Government is just as infallible too when it fixes systems in physics. Galileo was sent to the inquisition for affirming that the earth was a sphere: the government had declared it to be as flat as a trencher, and Galileo was obliged to abjure his error. This error however at length prevailed, the earth became a globe, and Descartes declared it was whirled round its axis by a vortex.

19th century[edit]

The 19th century was a period in which the perception of an antagonism between religion and science was especially strong. The disputes surrounding the Darwinian revolution contributed to the birth of the conflict thesis,[4] a view of history according to which any interaction between religion and science would almost inevitably lead to open hostility, with religion usually taking the part of the aggressor against new scientific ideas.[12]

Irving’s biography of Columbus[edit]

In 1828, Washington Irving’s highly romanticised biography, A History of the Life and Voyages of Christopher Columbus,[13]was published and mistaken by many for a scholarly work.[14] In Book III, Chapter II of this biography, Irving gave a largely fictional account of the meetings of a commission established by the Spanish sovereigns to examine Columbus’s proposals. One of his more fanciful embellishments was a highly unlikely tale that the more ignorant and bigoted members on the commission had raised scriptural objections to Columbus’s assertions that the Earth was spherical.[15]

The issue in the 1490s was not the shape of the Earth, but its size, and the position of the east coast of Asia, as Irving in fact points out. Historical estimates from Ptolemyonwards placed the coast of Asia about 180° east of the Canary Islands.[16] Columbus adopted an earlier (and rejected) distance of 225°, added 28° (based on Marco Polo’stravels), and then placed Japan another 30° further east. Starting from Cape St. Vincent in Portugal, Columbus made Eurasia stretch 283° to the east, leaving the Atlantic as only 77° wide. Since he planned to leave from the Canaries (9° further west), his trip to Japan would only have to cover 68° of longitude.[17][18]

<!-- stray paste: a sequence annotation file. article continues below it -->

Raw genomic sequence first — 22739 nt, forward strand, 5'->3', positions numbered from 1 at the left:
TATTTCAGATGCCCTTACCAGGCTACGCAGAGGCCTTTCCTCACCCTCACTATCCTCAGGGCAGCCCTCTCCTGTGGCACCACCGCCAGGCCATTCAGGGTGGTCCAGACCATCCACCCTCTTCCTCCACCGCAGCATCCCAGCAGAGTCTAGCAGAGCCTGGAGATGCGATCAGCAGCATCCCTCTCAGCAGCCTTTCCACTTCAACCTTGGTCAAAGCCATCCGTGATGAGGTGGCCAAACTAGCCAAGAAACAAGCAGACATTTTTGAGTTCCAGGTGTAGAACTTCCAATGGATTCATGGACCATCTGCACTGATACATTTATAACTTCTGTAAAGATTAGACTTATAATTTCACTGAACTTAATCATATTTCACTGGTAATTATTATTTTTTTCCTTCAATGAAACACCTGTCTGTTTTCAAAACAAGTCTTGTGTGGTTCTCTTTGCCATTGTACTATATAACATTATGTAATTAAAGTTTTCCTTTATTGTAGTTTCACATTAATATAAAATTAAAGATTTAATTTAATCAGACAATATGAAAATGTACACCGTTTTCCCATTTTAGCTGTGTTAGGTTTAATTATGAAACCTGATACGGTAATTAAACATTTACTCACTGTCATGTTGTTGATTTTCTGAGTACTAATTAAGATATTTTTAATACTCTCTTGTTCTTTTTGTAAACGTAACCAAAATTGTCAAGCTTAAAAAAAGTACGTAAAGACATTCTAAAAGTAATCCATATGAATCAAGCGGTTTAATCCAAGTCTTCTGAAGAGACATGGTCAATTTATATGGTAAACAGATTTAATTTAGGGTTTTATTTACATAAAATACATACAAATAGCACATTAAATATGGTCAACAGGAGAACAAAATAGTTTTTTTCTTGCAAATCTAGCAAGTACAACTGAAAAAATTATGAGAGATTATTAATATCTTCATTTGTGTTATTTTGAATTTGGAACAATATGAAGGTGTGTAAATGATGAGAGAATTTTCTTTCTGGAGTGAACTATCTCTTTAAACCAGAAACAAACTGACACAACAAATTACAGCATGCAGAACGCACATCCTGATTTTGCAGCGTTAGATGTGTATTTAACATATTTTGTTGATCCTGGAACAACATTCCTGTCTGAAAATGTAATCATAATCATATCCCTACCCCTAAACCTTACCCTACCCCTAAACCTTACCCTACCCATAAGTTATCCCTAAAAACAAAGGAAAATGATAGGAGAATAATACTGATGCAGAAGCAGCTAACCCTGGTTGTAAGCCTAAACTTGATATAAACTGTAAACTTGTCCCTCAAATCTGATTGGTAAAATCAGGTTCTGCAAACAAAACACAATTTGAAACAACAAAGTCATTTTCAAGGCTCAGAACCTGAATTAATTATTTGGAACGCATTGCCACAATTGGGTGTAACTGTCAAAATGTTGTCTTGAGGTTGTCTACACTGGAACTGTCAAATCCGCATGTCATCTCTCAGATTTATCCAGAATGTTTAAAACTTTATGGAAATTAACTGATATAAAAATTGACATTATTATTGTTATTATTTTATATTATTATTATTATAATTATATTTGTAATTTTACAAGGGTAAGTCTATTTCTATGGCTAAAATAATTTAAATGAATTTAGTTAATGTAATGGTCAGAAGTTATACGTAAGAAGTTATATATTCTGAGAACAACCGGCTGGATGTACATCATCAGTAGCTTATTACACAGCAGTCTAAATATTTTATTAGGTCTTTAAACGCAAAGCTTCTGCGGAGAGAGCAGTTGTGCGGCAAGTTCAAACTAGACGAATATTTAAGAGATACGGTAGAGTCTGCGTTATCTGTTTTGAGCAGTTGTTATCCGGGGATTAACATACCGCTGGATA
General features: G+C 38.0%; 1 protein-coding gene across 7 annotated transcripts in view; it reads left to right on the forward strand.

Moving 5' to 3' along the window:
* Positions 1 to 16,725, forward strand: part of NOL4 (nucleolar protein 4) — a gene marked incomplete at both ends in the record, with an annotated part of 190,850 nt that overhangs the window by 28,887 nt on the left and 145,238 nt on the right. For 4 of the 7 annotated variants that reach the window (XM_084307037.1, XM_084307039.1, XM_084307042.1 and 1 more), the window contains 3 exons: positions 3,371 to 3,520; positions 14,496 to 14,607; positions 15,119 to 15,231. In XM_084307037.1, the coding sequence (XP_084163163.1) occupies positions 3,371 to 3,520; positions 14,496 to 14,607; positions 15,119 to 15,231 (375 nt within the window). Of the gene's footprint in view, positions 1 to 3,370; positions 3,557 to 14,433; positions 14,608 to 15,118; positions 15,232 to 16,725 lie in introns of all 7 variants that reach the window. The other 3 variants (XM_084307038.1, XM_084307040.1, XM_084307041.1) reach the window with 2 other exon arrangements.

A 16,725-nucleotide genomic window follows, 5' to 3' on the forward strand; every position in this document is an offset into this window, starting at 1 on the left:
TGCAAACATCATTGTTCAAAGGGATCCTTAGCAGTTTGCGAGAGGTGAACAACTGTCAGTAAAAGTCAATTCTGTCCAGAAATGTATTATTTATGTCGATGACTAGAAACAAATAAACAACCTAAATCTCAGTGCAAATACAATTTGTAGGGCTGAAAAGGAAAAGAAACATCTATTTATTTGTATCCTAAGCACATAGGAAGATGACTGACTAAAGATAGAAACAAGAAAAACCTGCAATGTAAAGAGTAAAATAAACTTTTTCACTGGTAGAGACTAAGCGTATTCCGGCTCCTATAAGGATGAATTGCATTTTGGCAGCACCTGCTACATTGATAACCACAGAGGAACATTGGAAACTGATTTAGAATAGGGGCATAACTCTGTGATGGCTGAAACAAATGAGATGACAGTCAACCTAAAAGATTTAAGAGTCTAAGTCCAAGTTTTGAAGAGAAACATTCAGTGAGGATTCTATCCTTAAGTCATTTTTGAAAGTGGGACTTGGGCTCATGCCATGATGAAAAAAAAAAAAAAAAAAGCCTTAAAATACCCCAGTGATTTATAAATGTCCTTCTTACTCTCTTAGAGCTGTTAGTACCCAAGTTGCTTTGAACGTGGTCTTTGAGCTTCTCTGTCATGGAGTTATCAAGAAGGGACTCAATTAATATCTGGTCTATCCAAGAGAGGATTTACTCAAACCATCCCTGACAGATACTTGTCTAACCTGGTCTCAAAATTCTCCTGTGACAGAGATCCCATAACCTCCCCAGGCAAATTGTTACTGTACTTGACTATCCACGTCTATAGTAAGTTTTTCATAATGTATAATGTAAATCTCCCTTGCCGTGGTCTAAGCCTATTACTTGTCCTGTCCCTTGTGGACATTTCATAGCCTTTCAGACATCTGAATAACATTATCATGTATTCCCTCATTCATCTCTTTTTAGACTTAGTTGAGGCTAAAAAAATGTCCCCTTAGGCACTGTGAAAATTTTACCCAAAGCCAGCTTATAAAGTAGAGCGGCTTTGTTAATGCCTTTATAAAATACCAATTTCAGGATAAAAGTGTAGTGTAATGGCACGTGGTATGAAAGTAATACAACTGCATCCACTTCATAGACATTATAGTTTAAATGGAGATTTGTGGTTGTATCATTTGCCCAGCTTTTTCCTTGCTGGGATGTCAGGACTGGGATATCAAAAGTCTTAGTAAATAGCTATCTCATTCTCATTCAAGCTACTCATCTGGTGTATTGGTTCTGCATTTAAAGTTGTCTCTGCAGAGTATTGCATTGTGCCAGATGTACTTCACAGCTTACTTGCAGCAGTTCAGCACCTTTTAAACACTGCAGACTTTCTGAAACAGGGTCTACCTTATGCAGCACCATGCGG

Columbus mistakenly assumed that the mile referred to in the Arabic estimate of 56⅔ miles for the size of a degree was the same as the actually much shorter Italian mile of 1,480 m. His estimate for the size of the degree and for the circumference of the Earth was therefore about 25% too small.[19] The combined effect of these mistakes was that Columbus estimated the distance to Japan to be only about 5,000 km (or only to the eastern edge of the Caribbean) while the true figure is about 20,000 km. The Spanish scholars may not have known the exact distance to the east coast of Asia, but they believed that it was significantly further than Columbus’ projection; and this was the basis of the criticism in Spain and Portugal, whether academic or amongst mariners, of the proposed voyage.